Medical student education: Ability and aptitude in health education


In education ability refers to “potential performance”. Ability is difficult to measure. You can have a student with high ability but low performance or vice versa; low ability  with high performance. Other factors come to play in ability such as background, naturally gifted and creativity. I can recollect an older  doctor commenting that Afrikaner  medical students were born surgeons. It was as if they grew up with knives in their hands.  It may be related to outdoor living for which South Africa is so ideal.

Ability is also complicated by the concept if a “late developer”. The amount of Noble prize winners for physics among seventy year olds comes to mind.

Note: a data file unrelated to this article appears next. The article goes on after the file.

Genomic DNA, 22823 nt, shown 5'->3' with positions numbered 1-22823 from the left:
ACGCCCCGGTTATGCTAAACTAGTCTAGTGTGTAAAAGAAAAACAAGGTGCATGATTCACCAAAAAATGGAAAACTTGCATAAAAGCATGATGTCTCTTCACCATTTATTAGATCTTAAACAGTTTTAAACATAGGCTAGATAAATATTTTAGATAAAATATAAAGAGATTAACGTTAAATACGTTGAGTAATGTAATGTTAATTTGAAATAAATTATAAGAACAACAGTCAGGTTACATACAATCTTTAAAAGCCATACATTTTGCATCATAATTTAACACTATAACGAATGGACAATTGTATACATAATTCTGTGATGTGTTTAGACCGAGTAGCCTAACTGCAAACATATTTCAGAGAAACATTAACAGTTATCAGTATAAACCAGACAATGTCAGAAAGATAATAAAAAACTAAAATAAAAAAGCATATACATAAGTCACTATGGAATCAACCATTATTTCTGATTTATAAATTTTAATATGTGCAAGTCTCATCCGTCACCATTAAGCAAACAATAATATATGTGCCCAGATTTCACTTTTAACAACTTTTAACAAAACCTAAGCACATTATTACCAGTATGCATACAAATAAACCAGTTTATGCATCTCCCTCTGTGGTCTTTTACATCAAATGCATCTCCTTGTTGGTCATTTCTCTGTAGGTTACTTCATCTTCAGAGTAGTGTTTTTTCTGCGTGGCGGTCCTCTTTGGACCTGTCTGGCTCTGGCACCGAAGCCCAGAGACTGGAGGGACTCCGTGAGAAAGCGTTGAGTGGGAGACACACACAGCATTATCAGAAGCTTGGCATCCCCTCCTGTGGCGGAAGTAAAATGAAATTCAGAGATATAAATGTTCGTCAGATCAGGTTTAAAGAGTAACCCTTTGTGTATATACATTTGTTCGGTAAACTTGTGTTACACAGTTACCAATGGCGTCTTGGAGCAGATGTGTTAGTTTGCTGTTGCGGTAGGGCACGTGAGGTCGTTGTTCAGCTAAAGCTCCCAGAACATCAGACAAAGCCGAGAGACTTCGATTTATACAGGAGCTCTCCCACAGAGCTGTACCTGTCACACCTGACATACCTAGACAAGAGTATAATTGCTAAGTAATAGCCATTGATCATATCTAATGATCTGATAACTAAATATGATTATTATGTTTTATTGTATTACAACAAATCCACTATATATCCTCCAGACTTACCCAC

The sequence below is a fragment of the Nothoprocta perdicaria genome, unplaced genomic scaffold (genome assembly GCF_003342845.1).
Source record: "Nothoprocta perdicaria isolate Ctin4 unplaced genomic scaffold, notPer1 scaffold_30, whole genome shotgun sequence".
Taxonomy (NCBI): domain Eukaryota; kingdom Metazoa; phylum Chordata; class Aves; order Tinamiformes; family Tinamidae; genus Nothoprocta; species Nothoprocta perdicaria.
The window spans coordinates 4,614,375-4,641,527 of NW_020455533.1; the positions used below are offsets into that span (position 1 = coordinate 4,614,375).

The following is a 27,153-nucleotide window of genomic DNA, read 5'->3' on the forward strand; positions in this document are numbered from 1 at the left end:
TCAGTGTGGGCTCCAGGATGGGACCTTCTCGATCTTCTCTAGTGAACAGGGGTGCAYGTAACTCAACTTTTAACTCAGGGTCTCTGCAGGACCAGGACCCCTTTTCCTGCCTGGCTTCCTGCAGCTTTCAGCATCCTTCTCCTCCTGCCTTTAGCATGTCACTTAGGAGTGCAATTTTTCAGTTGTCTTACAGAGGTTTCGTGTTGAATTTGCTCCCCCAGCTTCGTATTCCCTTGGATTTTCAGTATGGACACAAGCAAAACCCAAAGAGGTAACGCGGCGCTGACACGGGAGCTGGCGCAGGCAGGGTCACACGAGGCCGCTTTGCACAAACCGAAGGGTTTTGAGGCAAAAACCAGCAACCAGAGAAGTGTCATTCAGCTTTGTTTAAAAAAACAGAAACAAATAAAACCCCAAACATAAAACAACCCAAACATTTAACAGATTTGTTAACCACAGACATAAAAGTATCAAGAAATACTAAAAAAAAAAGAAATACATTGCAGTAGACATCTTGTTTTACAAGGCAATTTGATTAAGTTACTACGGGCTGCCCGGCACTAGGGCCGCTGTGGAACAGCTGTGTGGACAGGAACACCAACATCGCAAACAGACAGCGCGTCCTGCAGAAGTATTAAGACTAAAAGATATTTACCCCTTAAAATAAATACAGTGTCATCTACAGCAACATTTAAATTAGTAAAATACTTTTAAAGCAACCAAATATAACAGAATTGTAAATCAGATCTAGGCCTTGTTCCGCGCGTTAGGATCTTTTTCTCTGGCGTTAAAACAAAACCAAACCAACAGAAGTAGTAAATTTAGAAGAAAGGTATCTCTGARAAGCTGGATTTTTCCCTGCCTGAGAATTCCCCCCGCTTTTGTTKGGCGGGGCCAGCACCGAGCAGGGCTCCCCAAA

Physical attributes can play a role. The question was once debated whether surgeons should have small hands to be able to operate effectively in the very cramped abdominal or chest cavity. It  was postulated that gynaecologists should have big hands to be able to palpate masses deeply hidden in the pelvis. The determination of pelvic size pre-delivery is also easier for a person with big hands (that was of course before imaging technology became so readily available).

Hobbies such as fly fishing, hunting, endurance sport, dog breeding, diving and other adventure sports are all skills that can increase a student’s natural ability, psychomotor skills and temperament to become a good doctor.


Aptitude is the potential of a learner to assimilate knowledge, skill or understanding successfully. It differs from ability in that it represents the potential to learn.

Aptitude tests have been developed that can measure a student’s aptitude. These tests have been utilised for screening pre-employment.